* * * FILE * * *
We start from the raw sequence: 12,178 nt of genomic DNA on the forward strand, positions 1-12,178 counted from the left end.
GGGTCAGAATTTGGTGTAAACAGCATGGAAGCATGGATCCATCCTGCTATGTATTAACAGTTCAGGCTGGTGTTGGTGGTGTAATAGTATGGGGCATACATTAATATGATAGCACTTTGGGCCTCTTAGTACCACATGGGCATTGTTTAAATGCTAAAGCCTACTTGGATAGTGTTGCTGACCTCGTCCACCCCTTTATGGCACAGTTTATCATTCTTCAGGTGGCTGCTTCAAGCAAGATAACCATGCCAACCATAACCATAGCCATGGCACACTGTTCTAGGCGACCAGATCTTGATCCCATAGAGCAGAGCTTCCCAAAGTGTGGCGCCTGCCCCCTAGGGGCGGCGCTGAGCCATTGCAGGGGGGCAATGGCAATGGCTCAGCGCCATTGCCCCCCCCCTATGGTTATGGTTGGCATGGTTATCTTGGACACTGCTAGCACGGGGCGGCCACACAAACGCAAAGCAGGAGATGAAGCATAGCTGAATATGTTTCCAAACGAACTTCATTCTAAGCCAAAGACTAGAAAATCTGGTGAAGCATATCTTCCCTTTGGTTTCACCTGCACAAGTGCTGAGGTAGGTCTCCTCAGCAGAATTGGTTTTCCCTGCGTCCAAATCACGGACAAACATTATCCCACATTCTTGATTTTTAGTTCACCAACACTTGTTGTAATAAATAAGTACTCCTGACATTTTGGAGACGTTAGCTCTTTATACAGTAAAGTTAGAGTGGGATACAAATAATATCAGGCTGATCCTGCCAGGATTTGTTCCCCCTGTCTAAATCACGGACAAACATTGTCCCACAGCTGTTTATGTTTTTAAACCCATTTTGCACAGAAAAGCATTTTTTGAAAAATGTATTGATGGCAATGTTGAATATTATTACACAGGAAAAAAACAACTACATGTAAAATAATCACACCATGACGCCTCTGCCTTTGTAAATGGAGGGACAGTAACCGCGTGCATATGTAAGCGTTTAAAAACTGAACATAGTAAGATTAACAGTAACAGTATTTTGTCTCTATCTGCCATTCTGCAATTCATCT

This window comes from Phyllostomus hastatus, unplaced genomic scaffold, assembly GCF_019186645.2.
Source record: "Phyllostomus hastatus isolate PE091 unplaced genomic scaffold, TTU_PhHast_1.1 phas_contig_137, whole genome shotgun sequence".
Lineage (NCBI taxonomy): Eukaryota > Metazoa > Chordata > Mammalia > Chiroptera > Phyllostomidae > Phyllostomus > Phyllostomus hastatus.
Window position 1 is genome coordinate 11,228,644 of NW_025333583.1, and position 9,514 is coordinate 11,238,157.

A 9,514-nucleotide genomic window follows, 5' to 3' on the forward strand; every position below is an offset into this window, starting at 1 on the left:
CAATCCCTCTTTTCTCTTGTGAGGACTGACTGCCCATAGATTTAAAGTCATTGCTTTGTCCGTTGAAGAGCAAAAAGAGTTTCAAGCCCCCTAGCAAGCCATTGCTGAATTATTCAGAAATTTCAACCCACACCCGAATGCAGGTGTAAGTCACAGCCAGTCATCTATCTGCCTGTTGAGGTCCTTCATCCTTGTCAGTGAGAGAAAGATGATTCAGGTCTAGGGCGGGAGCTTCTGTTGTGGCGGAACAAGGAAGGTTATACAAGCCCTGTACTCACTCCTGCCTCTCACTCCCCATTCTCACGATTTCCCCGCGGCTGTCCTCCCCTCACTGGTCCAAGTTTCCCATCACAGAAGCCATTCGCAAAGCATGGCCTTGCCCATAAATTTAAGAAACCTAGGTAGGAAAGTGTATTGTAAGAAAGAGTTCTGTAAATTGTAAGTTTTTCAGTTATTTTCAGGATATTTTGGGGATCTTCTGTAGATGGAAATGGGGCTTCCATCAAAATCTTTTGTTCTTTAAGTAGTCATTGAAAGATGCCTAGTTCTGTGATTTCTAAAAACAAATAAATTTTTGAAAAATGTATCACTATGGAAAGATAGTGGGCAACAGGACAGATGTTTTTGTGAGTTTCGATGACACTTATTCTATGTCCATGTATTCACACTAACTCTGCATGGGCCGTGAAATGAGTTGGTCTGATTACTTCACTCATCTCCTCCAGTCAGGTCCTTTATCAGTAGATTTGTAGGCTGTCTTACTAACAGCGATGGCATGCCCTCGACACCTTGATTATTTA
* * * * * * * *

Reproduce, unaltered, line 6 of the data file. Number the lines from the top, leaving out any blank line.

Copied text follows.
Window position 1 is genome coordinate 11,228,644 of NW_025333583.1, and position 9,514 is coordinate 11,238,157.